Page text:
Editorial: Consequences of Censorship

Should books that cover sensitive topics be banned from the classroom?

Photo courtesy of Pexels

The McMinn County School Board in Tennessee recently made national headlines when it decided to ban the Pulitzer-Prize winning book Maus. The book follows the author, Art Spiegelman, as he illustrates his father’s experience in Nazi Germany. This graphic novel depicts Jews as mice and Nazis as cats. Despite the fact that the book has won multiple awards and received a great amount of recognition, the school board objected to eight curse words and nude imagery of a woman, used in the depiction of the author’s mother’s suicide. Unfortunately, this isn’t the only case when a school has banned a book about a sensitive topic. Harper Lee’s To Kill a Mockingbird has been banned from many schools because of its use of racial slurs and adult themes. There are several other books in the same boat. The issue at heart is whether or not books should be censored in the classroom. The answer is clear: books consisting of sensitive topics should not be banned from schools such as LM because they expose students to the reality of the world’s history, and without them, navigating the real, cruel world after high school would be puzzling and difficult. 

Sensitive books should not be banned in high schools across the country and at LM because they give students an accurate look into our world’s challenging history. Elements of our past as both a country and a planet are nothing to be proud of. Discrimination, torture, and mass murder are themes that have, unfortunately, made an appearence on many different occasions. So how do we cope with this difficult knowledge? Historical writers do this through literature—they use it as a means to display the past in a safe way. However, banning the books that they wrote puts a blockade on the flow of knowledge to high school students. It is crucial that this does not occur, because high school students must understand the horrors of our past to ensure they do not occur again. The Holocaust, one of the greatest tragedies of mankind, began with a leader taking advantage of his  citizens who were minorities. Nobody knew that it would lead to the murder of six million jews, but the clues were there. By implementing this knowledge into the minds of high schoolers, we can ensure that the clues are never misunderstood again.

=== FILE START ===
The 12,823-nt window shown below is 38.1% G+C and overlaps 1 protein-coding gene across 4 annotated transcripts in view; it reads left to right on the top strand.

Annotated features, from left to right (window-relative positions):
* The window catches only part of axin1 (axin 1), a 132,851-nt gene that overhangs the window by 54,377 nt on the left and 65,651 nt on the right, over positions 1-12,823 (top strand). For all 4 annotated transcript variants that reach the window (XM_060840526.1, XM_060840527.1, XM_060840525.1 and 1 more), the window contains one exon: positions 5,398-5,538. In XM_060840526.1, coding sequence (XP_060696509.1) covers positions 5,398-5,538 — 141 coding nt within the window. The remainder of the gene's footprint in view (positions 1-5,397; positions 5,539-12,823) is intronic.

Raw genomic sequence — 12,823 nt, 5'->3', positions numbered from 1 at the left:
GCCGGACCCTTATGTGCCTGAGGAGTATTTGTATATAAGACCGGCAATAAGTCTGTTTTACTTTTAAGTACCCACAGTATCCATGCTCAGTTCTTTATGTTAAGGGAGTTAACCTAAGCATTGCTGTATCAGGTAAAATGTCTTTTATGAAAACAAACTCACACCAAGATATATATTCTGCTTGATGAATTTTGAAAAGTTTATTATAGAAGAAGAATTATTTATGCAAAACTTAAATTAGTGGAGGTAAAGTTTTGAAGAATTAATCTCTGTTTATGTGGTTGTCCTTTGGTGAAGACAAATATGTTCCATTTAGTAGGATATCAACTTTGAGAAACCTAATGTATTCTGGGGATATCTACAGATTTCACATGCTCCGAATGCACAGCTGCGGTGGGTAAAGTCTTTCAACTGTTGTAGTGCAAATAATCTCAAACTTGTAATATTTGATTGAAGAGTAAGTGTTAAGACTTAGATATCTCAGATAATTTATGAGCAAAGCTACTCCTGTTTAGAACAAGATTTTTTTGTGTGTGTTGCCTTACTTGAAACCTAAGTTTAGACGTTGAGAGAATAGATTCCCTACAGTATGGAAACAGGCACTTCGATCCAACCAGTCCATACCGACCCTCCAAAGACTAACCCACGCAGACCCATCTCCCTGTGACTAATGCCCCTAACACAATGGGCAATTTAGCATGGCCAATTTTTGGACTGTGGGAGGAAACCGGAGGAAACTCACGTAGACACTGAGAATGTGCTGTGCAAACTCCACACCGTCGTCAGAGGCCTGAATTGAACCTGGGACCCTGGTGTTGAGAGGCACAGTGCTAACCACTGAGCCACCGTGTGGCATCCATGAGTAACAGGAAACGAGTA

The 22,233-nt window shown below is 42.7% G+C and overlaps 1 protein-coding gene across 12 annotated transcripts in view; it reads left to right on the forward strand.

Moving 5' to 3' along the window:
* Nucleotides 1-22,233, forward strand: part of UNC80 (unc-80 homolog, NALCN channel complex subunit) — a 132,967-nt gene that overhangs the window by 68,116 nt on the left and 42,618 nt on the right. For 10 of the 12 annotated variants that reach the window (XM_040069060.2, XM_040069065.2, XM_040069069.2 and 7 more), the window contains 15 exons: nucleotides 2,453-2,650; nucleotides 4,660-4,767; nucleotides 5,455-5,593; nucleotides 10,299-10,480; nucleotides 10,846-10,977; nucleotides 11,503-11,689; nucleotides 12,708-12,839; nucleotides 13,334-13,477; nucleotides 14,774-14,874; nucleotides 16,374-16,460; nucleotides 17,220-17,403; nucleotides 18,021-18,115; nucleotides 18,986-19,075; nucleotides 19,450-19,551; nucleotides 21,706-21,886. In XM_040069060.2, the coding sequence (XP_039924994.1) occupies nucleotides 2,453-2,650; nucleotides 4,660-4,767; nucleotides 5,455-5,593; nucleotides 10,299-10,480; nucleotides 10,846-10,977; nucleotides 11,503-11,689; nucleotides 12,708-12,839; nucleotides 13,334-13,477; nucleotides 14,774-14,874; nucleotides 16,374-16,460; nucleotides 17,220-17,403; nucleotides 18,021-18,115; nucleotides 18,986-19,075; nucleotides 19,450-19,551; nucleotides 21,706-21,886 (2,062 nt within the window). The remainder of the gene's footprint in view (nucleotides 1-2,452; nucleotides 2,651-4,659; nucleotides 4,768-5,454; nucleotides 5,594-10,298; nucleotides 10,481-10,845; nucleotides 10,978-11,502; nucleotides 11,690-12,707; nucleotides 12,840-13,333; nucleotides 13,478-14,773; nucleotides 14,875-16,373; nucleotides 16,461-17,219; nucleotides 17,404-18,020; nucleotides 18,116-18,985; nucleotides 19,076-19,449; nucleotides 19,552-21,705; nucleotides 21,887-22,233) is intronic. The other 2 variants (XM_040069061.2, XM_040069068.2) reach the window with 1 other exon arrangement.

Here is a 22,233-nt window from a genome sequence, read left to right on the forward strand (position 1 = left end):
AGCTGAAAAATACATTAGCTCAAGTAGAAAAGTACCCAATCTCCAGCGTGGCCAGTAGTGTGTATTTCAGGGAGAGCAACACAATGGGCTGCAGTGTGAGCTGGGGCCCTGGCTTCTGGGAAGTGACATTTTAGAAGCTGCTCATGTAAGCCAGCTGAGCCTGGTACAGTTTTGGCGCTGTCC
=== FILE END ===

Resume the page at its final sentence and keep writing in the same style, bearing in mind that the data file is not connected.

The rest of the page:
Another reason why sensitive books should not be banned in high schools is that exposure to difficult subjects is crucial for students and their ability to find their way after they graduate. The reality is that the challenging topics that are in banned books, such as racism and antisemitism, are part of our current world. Mr. Mays, the chair of the English department at LM, said that “limiting exposure is not preparing students for the real world. These things are unfortunately part of society.” If the message we send to students is that we live in a perfect world and that there are no evils that we face as a society, we are setting them up for failure. Students could and will be faced with situations in the workplace involving hatred towards a specific ethnicity, gender, sexuality, religion, etc. Mays went on to explain that “high school is meant to be an opportunity to learn about these things in a safe and supportive environment.” Mays couldn’t be more right—exposure to difficult subjects before having to deal with them in adulthood is helpful and necessary.

It is crucial that books are not banned at LM or any high school in the country. Books are important for students to obtain a wide understanding of our history of wrongdoings, and they are crucial to navigate our future. At the end of the day, it is our responsibility as people to educate each other on the evils of the past and do everything in our power to not allow those atrocities to happen again in the future. There is so much that goes into doing this, and keeping knowledge flowing and available is definitely an important start.

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